Smelt Fishing In Maine

Photos above by Gregg Elliott

On Saturday night Greg and I headed north past Portland, following route 1, and then turning down a long dirt road into pitch darkness. It was a balmy 12 degrees out, we were bundled up, our truck packed with supplies, ready to experience a real Maine tradition, smelt fishing in February. Smelts are found in the salt waters of Maine as they run upstream to spawn. The most common way of fishing for them in Maine is by setting up a shanty on the ice covered tidal estuaries in the winter months. River Bend Smelt Camps in Bowdoinham rents shanties fully equipped with a stove, wood, electricity, lines, and bait. We called ahead and booked a shanty on the outgoing tide; 8pm to 2 am with my brother Gregg and fishing guide Greg. Yes, it was me and three Greggs. Strange I know.

We headed out across the ice seeing about a dozen shanties in the distant. I started to breath heavy as I realized I couldn’t see where the ice began or ended. “We’re on the ocean, right?” I yelled ahead. How could this be safe? Does salt water even freeze? I calmed myself by looking above at the star filled sky. “I won’t die”, I kept telling myself. The boys were already about 20 yards in front of me completely unfazed.

Inside the shanty was a wood floor, wood burning stove, a cord of wood, and several wooden chairs. Along the outer walls of the shanty are long gaps exposing the water below the ice. Above hang a series of lines with hooks mounted on a pole. The pole allowed us to jiggle all the lines at once enticing the fish below. We brought along a small rod to get the full experience.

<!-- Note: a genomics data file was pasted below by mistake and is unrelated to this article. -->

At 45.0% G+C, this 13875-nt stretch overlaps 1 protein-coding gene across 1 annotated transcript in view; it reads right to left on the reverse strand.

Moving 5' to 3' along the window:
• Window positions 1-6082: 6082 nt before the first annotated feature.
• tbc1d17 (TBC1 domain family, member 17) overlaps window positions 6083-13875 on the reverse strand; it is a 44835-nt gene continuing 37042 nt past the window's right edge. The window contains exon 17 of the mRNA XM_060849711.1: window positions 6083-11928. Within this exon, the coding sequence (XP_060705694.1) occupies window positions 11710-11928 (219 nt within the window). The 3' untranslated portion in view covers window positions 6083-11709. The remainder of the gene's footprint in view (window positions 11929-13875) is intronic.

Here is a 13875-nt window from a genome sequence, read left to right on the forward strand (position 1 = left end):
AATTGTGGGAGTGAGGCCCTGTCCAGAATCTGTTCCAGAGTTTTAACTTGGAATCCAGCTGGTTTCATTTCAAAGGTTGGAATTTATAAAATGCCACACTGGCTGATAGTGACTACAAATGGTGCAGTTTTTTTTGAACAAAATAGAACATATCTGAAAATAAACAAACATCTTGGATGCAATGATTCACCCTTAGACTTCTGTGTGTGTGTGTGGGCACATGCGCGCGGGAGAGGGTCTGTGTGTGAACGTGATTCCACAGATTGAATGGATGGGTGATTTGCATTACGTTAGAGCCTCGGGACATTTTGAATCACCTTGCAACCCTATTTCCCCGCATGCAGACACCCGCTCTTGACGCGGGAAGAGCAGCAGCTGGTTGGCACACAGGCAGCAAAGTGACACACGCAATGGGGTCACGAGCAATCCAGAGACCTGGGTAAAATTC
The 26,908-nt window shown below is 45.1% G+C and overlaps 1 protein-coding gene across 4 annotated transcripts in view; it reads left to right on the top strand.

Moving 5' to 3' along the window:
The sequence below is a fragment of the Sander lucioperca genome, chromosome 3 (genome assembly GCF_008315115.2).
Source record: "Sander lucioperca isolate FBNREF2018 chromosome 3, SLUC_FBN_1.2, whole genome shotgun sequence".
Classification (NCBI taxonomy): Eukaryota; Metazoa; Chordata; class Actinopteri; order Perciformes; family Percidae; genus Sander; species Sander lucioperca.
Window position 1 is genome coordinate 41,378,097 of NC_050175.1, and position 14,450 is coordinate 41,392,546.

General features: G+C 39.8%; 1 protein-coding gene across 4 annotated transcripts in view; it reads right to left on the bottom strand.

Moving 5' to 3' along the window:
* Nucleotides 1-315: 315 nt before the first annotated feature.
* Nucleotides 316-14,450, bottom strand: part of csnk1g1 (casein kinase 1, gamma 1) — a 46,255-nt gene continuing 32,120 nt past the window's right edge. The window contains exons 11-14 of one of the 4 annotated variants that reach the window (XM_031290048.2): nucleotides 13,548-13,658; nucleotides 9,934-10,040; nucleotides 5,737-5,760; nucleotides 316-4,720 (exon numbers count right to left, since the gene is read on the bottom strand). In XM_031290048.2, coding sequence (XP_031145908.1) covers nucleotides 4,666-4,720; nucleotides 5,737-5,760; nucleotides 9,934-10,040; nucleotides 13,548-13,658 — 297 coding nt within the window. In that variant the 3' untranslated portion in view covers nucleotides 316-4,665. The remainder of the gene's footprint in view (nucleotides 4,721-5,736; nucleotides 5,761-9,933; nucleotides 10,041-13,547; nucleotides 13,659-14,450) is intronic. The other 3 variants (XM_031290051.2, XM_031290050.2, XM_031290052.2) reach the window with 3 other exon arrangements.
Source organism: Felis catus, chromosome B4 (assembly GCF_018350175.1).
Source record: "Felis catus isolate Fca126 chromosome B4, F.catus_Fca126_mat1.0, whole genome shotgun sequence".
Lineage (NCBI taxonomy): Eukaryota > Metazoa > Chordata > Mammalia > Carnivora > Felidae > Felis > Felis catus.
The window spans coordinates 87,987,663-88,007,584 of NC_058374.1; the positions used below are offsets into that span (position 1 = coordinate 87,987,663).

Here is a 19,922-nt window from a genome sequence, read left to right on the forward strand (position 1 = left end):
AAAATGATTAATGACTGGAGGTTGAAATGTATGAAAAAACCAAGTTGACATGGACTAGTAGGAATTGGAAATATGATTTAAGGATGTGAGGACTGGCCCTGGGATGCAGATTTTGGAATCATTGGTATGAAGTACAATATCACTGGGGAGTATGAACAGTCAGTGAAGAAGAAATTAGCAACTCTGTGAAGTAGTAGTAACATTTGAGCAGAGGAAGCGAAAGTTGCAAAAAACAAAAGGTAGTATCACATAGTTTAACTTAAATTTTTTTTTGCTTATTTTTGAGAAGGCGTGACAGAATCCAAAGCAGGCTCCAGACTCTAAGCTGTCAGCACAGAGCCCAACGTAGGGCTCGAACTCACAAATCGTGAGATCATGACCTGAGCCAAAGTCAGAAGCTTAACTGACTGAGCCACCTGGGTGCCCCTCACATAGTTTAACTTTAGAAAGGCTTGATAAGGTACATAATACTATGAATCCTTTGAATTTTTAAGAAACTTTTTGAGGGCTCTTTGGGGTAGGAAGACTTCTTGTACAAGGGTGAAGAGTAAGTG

We caught about 8 fish; 5 smelts and a few perch. We battered them in cajun seasonings and then fried them in a cast iron skillet on a camp stove inside the shanty. The boys cut off the heads and tails and swallow them whole. I was a little pickier. I used the fresh lemon and a fork.

As the night went on the shanties around us got louder. Groups of men were singing and telling stories were the “f-word” was the subject and adjective. The ice around us cracked as the tide went out. After a few beers, my fears were replace by, “did you hear that one?”

Looking for a fishing guide in Maine? Greg Bostater came with us on our trip. Great guy. Check out his site

River Bend Smelt Camps
24 Wallentine Rd (off Route 24)
Bowdoinham, Maine
(207) 666-5945

Related Posts:
Real Maine Whoopie Pies
Maine Road Trip

Related Posts Plugin for WordPress, Blogger...

You may also like


  1. Seriously, was it extremely scary? Otherwise, I want to try it, at least once. We live in Portland! What am I waiting for?


  2. Wow, actually this looks really interesting. I read more carefully — didn’t realize there are “camps” where you rent a shack.

    I also enjoy broiled smelts — in my local Japanese restaurant in the East Village. The heads are the best part.


  3. Beautiful photos, brother Greg did some pretty work. I really enjoy the header photos with the shack gleaming bright out of the inky black darkness, and the saturated tones inside the shanty. Way to overcome your anxiety and push through with your plan Katy, thanks for sharing your ice fishing experience with us.


  4. I bet those were the most delicious fish you’d ever tasted after the mortal danger that went into catching them :) Great post!


  5. I adore smelt, but have only ever had them deep fried.

    We may have to try this, although I may be too chicken to go in the darky night……..


  6. You are a brave girl shacked up on the ice with 3 Gregs! Ice fishing is a big thing where I come from but it always seemed frightening to me…a house on the ice with a fire inside and a hole chopped through…YIKES! On the other hand there is nothing like fresh caught smelt.


  7. that’s a good one Don. This was the most chillax trip ever. Enjoyed every minute. It was only midnight when we called it quits, I was ready to go to 2am.